The Supreme Court and the High Court of Ranchi have held that Tribal status shall continue even after conversion to Christianity. In a 2004 case, the Supreme Court ruled that a tribal person, even after converting to another religion, would not lose Scheduled Tribe status. In February, the Chhattisgarh High Court affirmed that the Tribal status shall continue even if the tribal person converts to Christianity.
In Chhattisgarh’s Bijapur District, tribal people in Mirtur village refused to allow burial of Ramvati Kadti’s deceased 17-year-old daughter unless Kadti renounced her Christian faith.
Anjali Kadti died in the emergency ward of a government hospital in Bijapur District on Nov. 25 after a month-long battle with malaria, sources said.
Active in her church, Anjali Kadti had helped her mother make ends meet after her father died, Pastor Jagdish Chapdi told Morning Star News.
“The villagers threatened Ramvati Kadti, saying that she is only a woman and that she cannot perform the last rites without the support of village council,” Pastor Chapdi told Morning Star News.
The village president imposed a condition that if she gave up her faith in Christ, he would send a male member of the community to dig the grave and plant an incense stick, and only then could she bury her daughter, he said.
“But she stood firm in faith and declined their offer,” the pastor said. “The villagers along with at least 200 Hindu extremist RSS [Rashtryia Swayamsevak Sangh] and Bajrang Dal activists did not let us bury the body for two days.”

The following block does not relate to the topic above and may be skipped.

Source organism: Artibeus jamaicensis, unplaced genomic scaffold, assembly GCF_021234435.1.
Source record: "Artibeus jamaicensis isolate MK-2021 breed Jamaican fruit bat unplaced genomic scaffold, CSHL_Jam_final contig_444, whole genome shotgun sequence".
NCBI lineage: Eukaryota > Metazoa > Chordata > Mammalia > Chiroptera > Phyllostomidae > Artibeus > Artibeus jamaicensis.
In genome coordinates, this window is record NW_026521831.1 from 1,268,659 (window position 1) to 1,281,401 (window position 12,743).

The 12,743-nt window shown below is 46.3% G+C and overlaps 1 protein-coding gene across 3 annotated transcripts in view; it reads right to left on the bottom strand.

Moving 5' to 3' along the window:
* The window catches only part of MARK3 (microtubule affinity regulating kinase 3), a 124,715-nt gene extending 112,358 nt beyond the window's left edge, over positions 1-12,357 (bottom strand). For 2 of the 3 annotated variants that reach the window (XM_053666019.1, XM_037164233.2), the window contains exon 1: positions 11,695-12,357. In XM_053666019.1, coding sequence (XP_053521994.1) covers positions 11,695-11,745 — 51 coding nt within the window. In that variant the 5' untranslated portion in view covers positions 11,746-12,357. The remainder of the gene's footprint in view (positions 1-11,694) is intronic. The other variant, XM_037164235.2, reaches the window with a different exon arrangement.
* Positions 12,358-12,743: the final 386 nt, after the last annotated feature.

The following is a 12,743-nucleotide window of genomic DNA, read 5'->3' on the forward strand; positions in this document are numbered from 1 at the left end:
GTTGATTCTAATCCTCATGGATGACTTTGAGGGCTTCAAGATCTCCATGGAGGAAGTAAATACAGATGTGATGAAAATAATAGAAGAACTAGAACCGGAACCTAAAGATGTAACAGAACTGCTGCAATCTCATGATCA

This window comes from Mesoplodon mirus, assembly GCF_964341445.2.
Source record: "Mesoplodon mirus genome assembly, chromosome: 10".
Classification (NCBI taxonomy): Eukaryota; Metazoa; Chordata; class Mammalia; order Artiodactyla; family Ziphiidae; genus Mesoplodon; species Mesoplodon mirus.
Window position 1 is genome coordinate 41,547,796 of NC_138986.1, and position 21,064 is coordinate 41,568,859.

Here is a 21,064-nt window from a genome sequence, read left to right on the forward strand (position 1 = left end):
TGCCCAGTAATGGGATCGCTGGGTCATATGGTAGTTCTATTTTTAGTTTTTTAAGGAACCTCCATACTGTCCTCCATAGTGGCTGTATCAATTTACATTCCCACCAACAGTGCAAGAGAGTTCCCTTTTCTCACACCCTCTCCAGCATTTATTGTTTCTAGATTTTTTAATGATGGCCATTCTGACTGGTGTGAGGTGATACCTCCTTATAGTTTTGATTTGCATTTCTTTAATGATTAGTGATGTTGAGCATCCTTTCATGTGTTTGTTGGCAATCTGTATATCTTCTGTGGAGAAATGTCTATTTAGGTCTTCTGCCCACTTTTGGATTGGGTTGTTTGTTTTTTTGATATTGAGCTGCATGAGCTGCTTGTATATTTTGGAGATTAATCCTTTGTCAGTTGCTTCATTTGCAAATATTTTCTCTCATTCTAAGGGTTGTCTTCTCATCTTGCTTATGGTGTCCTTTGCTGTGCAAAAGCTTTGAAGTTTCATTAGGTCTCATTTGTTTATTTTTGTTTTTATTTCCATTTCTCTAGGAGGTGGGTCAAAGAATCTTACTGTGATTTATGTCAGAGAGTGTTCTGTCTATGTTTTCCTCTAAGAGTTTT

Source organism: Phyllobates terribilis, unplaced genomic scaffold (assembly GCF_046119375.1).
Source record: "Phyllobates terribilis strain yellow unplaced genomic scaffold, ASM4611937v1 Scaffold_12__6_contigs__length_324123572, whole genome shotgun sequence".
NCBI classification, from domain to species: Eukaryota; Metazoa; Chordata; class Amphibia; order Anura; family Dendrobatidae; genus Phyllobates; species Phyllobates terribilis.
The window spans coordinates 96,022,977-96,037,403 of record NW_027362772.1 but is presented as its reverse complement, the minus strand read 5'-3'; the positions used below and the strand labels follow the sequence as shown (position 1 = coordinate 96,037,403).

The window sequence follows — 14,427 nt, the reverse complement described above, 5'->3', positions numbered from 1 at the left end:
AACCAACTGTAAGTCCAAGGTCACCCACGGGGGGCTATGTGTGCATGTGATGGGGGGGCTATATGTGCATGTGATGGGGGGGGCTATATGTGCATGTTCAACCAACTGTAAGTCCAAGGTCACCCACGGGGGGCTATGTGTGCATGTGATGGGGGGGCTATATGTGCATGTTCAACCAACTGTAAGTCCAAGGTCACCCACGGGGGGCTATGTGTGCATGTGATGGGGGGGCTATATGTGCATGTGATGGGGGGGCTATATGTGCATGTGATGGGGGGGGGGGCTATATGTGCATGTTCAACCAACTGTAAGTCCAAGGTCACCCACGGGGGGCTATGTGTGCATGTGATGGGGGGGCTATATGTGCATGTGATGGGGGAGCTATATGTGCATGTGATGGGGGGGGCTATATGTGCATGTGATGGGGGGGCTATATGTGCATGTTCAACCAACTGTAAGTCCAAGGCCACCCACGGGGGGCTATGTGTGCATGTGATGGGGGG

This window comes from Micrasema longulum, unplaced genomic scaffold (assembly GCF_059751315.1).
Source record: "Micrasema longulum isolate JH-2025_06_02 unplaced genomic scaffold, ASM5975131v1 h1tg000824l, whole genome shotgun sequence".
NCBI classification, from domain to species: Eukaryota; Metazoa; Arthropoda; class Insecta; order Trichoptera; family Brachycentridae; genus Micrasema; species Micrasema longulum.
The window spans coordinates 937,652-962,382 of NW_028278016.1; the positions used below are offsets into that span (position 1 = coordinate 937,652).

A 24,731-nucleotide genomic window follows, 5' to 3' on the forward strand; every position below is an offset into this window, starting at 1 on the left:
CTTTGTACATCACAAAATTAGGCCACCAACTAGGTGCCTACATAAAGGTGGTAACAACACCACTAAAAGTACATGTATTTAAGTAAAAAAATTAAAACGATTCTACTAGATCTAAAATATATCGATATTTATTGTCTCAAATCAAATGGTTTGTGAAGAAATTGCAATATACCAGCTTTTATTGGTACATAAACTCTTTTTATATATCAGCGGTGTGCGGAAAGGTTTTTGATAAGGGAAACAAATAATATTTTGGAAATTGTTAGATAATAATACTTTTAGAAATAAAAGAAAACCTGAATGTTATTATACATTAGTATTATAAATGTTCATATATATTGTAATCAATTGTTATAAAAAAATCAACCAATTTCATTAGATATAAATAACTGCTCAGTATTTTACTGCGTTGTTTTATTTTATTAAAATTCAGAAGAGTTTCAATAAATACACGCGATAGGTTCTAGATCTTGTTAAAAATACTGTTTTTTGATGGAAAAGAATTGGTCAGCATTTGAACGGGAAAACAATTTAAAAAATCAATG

Villagers on Nov. 27 gave an ultimatum, telling the family to decide between Christian or Adivasi rituals, and Kadti again refused, he said.
“We spent an entire day pleading with them to allow the burial,” Pastor Chapdi said.
Police declined to act knowing the village president would tolerate no interference, he said, but eventually Mirtur police officials told the council that it is a resident’s right to be buried within village limits, and that land must be granted before it became national news.
“They finally agreed and gave a small piece of land under a tree,” Pastor Chapdi said, but he added that in October the village council took up the matter of Christian revival meetings and Christmas celebrations.
“They said, ‘Go on and celebrate your newly found faith. Enjoy to your heart’s content, we will see what to be done when it is our time,’” he said. “They told us that our Adivasi ancestors worshipped the land, trees and nature, and that Jesus Christ is a new God and we are going with the current trend and following a foreign faith.
“They said, ‘Soon you will taste the bitter taste of leaving your ancestral faith. How will you marry and bury your dead? Without our permission, you cannot marry or even bury your dead. We will show our power then,” Pastor Chapdi said. “A month after, we fully realized what they meant. It appears that they are going to make things even more difficult for us in the future. We request prayers for the salvation of our tribal relatives.”
Likewise in Ulnar village of Bastar District, a mob of around 1,500 RSS and Bajrang Dal members and villagers opposed the burial of another young Christian, Suman Nag.
“I lost my son five years ago to snakebite, and now a teenage daughter,” said her father, Mohan Nag, adding that she succumbed to a severe illness in October. “On Oct. 27, the villagers and scores of Bajrang Dal activists protested that I cannot bury my daughter in the common graveyard in the village limits, and that I should go to a neighboring village and buy a piece of land to perform the last rites.”